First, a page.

Connecticut State Police lead children from Sandy Hook Elementary School...

Connecticut State Police lead children from Sandy Hook Elementary School in Newtown, Conn. The shooting took the lives of 27 victims. (Dec. 14, 2012) Credit: Newtown Bee / Shannon Hicks

My wife came into the room. She couldn’t speak. She choked back tears.

The best she could do was hold up her laptop: the story read 27 dead, including 18 children who were in kindergarten. They were presumably in the midst of playtime, coloring or learning how to read. Some kids were probably smiling, laughing and goofing around as 5-year-olds should.

There was a mass shooting at the Sandy Hook Elementary School in Newtown, Conn. this morning. An entire class was unaccounted for, according to reports, and an Associated Press story quoted a witness who saw a state trooper carrying a little girl limp out of the building.

It’s reportedly the second deadliest school shooting in U.S. history.

It’s not right, fair or comprehensible -- children being murdered by a man with guns.

Newtown is about 25 minutes from where I live, but a million miles from what I ever expected could happen in these sleepy parts. Like many of us who move to these post card New England towns, we choose them for their good schools and quaint living. We enjoy the hokey school plays, early morning soccer games and showing up as the mystery reader unannounced.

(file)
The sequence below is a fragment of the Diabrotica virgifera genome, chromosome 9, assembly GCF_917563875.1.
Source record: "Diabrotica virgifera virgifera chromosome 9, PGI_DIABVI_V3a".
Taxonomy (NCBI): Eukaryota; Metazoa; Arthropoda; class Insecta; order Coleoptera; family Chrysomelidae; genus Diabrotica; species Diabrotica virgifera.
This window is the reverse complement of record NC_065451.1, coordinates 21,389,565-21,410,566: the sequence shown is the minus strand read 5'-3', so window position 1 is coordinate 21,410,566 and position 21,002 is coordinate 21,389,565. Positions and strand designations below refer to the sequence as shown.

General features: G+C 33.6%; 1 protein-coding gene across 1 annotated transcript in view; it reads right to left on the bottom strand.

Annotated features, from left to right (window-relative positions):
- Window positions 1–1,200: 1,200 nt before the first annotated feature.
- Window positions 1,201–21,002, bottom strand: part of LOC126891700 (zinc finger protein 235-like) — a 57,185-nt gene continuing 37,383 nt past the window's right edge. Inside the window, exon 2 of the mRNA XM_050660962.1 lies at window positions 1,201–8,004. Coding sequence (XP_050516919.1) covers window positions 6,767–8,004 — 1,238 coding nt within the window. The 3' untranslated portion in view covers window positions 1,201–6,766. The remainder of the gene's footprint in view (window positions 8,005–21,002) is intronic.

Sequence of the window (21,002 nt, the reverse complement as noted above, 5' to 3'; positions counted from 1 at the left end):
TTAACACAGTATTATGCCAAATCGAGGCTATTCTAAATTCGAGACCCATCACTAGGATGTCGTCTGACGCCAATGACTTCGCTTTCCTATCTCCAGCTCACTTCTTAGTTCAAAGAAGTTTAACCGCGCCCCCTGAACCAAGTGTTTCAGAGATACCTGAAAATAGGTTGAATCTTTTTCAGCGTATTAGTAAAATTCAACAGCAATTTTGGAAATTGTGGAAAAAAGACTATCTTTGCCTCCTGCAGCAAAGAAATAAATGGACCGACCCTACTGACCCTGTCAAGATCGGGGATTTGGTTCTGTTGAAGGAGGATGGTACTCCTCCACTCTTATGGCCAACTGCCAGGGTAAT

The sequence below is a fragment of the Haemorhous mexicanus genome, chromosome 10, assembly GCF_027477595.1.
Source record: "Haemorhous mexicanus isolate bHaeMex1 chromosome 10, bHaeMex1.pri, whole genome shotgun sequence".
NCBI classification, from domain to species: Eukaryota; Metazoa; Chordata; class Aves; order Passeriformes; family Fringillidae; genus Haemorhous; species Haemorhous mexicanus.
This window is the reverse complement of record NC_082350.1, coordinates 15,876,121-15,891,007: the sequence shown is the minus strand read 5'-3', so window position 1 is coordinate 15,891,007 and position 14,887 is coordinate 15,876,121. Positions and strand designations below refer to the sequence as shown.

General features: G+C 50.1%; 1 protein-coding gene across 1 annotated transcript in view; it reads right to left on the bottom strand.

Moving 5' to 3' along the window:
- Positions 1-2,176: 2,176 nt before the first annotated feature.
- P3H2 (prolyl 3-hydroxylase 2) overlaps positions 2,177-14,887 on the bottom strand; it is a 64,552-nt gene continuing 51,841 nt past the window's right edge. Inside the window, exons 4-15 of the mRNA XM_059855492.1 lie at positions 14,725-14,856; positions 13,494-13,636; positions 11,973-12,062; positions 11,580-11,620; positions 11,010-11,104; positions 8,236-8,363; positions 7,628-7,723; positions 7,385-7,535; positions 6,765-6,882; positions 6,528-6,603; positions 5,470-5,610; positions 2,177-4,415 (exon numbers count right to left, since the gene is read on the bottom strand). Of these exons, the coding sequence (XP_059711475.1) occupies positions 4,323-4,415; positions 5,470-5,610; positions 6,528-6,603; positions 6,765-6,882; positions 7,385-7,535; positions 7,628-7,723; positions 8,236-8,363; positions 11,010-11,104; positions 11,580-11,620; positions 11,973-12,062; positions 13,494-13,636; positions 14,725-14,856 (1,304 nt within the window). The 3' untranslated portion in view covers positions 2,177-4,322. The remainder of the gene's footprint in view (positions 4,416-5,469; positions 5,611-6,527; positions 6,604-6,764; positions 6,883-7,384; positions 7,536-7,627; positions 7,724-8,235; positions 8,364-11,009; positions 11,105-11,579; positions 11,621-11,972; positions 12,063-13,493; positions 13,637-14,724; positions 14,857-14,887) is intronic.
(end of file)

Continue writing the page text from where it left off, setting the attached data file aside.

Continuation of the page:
So many of us in Western Connecticut left cities like New York, Yonkers, Bridgeport and Hartford for a quiet and presumably safer living – mostly for our children. Our commutes are longer – sometimes mine is one or two hours depending on where I’m going – but it’s a small cost of living in a place where we’re supposed to feel safe.

My wife and I left New York City so our kids – now 6 and 4 and just about the age of those who were killed in cold blood today -- could have a yard to play in.

While the circumstances of today’s killings haven’t been sorted out yet, we’re sure to hear all about the shooter’s problems and our societal vulnerabilities. None are good enough to explain this.

Some of us are sad. Others are mad. Others feel powerless.

Schools in my town went into lock down today and after much back-and-forth officials eventually decided to let the children out early. My 6-year-old got off the bus and said it was a “really weird day,” not knowing what had happened to our neighbors to the north.

Thank God.

She's too little ... she's like those innocent children in Newtown.

I’m not ready to explain to her what happened. I don’t know how.

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